Thursday, March 25, 2010

Life of Machig Labdrön by Lama Lodö Rinpoche

In searching for authentic material on Machig Labdrön, I ran into different versions of her life. Here is a very brief one by Lama Lodo Rinpoche. The biography is found in a book called Chöd Practice and Commentary, by Lama Lodö Rinpoche. The Preface to the book begins with the following warning by its author: “I strongly suggest that whoever wants to read this book and practice chöd have the initiation from a qualified teacher and have their permission to study this book. Because this practice is of the high tantric class of Vajrayana, it may be dangerous rather than beneficial to do this practice without initiation and explanation from a qualified teacher.”

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The especially well-known profound practice of Chöd was brought from India to Tibet by the great mahasiddha Dampa Sangye . . . The Chöd teachings and practice were transmitted in Tibet by Machig Labdrön, who thus played a very important role in the Chöd lineage. Here, therefore, we will give a brief history of the wisdom dakini Machig Labdrön.

First, she manifested from Dharmata in the form of Prajiiaparamita. From that, she emanated as the great pandit and mahasiddha Dandrub Zangpo in India. He was a very well-known scholar and accomplished yogi. At that time, he received many prophecies from divine beings and his own teacher that he must go to Tibet to benefit many beings in the snowy regions. He quickly accomplished complete realization in the cave of Potari, and while he was practicing and experiencing clear realization, a dakini appeared and told him he needed to go to Tibet to benefit many beings in the snowy regions, and must transmute his consciousness into her heart.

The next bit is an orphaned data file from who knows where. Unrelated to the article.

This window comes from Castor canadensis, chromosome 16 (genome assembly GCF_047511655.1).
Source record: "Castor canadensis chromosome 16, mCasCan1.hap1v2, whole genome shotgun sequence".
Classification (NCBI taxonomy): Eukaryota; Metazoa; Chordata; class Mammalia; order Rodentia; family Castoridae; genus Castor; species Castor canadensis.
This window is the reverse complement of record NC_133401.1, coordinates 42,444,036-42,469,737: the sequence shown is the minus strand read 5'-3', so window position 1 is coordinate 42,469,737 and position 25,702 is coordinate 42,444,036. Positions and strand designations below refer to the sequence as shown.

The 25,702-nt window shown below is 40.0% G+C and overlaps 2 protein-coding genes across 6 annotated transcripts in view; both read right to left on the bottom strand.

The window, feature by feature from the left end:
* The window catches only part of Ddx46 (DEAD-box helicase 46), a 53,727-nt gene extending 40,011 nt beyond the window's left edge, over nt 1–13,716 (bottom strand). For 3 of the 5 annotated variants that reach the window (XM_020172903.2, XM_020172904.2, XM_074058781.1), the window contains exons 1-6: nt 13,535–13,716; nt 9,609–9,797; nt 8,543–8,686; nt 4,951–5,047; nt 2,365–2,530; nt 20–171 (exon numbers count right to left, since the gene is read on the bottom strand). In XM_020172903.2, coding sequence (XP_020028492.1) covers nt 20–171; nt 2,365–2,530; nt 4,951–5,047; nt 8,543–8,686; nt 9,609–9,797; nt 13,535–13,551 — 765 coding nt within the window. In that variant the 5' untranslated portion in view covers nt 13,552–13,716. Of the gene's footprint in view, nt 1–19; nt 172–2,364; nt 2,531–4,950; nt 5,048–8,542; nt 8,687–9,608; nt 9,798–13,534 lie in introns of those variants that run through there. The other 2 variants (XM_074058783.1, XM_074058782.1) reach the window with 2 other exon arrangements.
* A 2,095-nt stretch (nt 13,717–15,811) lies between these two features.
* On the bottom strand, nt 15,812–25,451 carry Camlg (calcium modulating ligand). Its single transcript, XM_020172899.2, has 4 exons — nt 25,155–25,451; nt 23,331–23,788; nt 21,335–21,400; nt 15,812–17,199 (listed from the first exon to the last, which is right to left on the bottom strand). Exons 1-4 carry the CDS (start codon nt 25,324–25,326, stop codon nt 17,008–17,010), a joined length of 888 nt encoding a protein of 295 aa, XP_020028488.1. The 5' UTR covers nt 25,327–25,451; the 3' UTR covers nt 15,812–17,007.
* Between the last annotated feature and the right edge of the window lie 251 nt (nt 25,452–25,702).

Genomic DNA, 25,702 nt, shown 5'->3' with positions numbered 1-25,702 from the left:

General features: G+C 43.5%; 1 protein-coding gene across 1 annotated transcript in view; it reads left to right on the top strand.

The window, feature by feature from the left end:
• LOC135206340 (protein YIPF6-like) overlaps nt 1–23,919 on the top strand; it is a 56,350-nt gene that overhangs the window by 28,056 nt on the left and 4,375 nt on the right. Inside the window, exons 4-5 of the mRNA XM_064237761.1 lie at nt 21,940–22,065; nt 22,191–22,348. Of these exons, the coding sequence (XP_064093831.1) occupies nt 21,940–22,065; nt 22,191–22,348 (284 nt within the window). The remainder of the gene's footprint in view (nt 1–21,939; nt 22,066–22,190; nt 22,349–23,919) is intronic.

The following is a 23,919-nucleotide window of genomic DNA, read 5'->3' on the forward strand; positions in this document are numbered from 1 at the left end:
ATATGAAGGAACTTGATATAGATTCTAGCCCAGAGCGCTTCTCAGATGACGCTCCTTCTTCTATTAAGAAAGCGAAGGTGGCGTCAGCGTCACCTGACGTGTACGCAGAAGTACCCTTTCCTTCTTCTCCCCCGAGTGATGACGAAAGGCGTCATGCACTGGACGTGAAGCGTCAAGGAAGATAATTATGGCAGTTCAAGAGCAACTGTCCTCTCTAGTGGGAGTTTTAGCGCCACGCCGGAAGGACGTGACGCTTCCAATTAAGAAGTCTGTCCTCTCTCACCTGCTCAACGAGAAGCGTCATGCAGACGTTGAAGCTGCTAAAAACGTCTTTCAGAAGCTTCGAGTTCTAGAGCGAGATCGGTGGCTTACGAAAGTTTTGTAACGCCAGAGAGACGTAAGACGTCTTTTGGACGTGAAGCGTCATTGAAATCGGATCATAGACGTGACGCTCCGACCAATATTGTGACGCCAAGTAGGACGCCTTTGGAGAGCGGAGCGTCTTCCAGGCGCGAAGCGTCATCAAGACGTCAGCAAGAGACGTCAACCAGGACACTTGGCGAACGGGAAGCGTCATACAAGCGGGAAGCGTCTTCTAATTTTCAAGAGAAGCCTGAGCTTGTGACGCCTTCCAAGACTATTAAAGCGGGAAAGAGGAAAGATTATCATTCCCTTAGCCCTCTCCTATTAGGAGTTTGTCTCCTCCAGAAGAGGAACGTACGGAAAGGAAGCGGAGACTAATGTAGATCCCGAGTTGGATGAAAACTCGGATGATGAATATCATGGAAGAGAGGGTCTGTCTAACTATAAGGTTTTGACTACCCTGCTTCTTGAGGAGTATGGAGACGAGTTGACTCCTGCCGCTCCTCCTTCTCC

As the dakini requested, he transmuted his consciousness into her heart and took birth in Tibet in the town of Labchi Kangra as the daughter of a couple who had great devotion to the Dharma. Her father and mother, Chakyi Dawa and Bumcham, were patrons of the Buddhadharma and lords of that town.

After entering her mother’s womb, during the pregnancy many special and divine signs appeared, such as her reciting the Mani and Ga-Te and other different mantras and even speaking to her mother from the womb. All these unusual indications were heard by the mother. During the pregnancy the mother had many omens, dreams, and blissful and joyful experiences. Many neighbors and villagers also had incredibly unusual omens, dreams, and experiences. Machig was born without any kind of difficulty to the mother and immediately stood in a mass of rainbow light and manifested many divine signs, such as a third eye and being able to speak right away to her mother. Her wisdom and compassion naturally caused people to be devoted to her as an emanation of Buddha and to bow, pray, and receive blessing from her without any doubt.
She followed her mother in her daily practice in the shrine room, reciting, bowing, and saying prayers, expressing devotion at an early age. She also showed unimaginable intelligence in reading, matched by no other; even her own teacher could not equal her intelligence.

Her special ability and unusual qualities became known throughout the kingdom; even the king heard of her, and extended an invitation to her and her family to meet with him. He offered them gifts and prayers, and gave her the name of “Labdrön,” as the one born in the village of Labchi Kangra and already called Dranma by her mother.